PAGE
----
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Water Gardens

We provide water garden design, installation, and consultation.

There are a lot of reasons to have a water garden. My first excuse to build a water garden at my house was because I wanted to grow some water plants. It doesn't require much water to float a few plants. A tub or basin that holds water is enough for many plants. There are a slew of aquatic plants that can float on an inch of water or less or love to be in a bog or un-drained container. Water noise to block out the sounds of the traffic and neighbors attracted me. A stream seemed like a challenge. But once I made one I was rewarded by the increased bird-life that was attracted to the water. My enthusiasm was fueled so when I got a chance I built a pond for someone else. Finding reasons for water features beyond their simple beauty has been easy. Surprisingly they have not been that difficult to construct.

Water evaporates from ponds at about the same rate that it transpires from a lawn. This makes a good argument for putting in a water garden or another great excuse for minimizing the area taken up by turf. Most folks are quite satisfied with a much smaller pond than they would be for size of their lawn. The impact of the pond is just so much greater than for an equal area of sod. The sound of water can be great for masking traffic or industrial noise. The water noise produced is a white noise that people find calming. Maybe it is also due to all of those extra negative ions floating about. The practitioners of Feng Shuei have found importance in the specific placement of water in the landscape for centuries. Whether the project requires a lake or just a small basin, water brings a coolness and visually arresting focal point into a landscape. By using a pump, either in or out of the water, noise, splash and the sparkle of moving water becomes a part of the landscape. Fish and plants can be a part of the water garden as well. I am not fond of adding chlorine to the water. Fish and plants won't tolerate it. I would rather set up a small ecosystem that can be fairly self supporting. Algae will grow. Barley straw can help a lot with the string algae but does not stop it entirely. Think of the algae as the weeds of this section of the garden. I will tolerate a little and pull out the rest. I started my first pond so that I could have lilies and other water plants. Most of my garden endeavors have been inspired by the plants that I can grow if I only had perfectly drained soil for an alpine bed, or a wet zone for bog plants or in this case a basin where lilies, lotus and other aquatic plants would thrive. It is important to keep the fish population down to a level that the water can cleanse itself or you have to add lots of expensive equipment, uv lights, filtration tanks etc . . . The natural way that this is accomplished is through the actions of bacteria on every surface exposed to the water and the absorption of the nutrients by the plants. In order to have more, or larger, fish more filtration must take place. This can be accomplished by moving the water past a greater amount of filtering materials. I usually do this on the intake side of the pump but have set up systems that just transport the water from one side of a pond to the other and filter at both ends to maximize the water filtration. The bacteria population is dramatically increased by the water movement. Their population will crash if the water is turned off for even as little as 4 hours. So I try to set up the ponds to run continuously. It is important to keep water from running into a pond. The surface water picks up nutrients and organic material and adds it to the water. It is difficult to balance a pond when this occurs.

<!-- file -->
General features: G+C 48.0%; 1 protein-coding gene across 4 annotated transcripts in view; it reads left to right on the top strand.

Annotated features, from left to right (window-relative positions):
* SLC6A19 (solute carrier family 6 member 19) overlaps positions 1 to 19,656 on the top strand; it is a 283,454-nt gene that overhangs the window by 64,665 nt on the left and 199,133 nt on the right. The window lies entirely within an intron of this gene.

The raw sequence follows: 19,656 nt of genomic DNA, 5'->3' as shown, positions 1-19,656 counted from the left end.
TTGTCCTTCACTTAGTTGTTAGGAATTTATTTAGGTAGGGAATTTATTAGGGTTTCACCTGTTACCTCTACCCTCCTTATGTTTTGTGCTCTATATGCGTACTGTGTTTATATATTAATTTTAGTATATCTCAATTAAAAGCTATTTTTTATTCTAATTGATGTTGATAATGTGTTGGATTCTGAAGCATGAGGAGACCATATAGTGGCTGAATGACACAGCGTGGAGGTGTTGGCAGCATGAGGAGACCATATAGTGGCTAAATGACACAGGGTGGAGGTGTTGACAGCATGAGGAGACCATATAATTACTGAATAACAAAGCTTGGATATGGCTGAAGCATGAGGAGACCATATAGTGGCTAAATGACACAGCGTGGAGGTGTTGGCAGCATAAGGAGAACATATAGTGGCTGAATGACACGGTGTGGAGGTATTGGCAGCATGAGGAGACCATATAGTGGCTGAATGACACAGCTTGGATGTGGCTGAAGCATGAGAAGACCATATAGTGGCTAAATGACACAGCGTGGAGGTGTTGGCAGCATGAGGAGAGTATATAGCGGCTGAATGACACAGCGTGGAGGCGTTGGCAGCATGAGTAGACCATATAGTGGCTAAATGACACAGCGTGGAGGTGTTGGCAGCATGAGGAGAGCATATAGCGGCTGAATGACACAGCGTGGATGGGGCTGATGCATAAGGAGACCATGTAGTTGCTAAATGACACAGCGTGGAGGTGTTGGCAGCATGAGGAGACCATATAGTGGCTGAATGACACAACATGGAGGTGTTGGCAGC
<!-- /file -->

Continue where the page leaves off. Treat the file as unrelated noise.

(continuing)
California natives that can go in or around your water feature: Mimulus cardinalis, Lobelia cardinalis, Ludwigia peploides, Carex tumicola, Heliotropium curassavicum

Some excellent books on ponds

Water Gardening, Water Lilies and Lotuses by Perry D. Slocum and Peter Robinson gives a great in depth view of what is needed for a water garden as well as what is possible. There are copious pictures of aquatic plants and diagrams of the workings of ponds

The Pond Doctor by Helen Nash is direct about getting to the problems faced in a water garden. The ecology of the water feature is discussed. Methods described for manipulating its conditions are invaluable. This book represents a wealth of experience.

A few examples

Bamboo Bridge

Fountain in a Healing Garden

A spring fed pond

Fish spitting into a well

Pond with a bridge

Small Pond in a large crock

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Last modified: July 4, 2015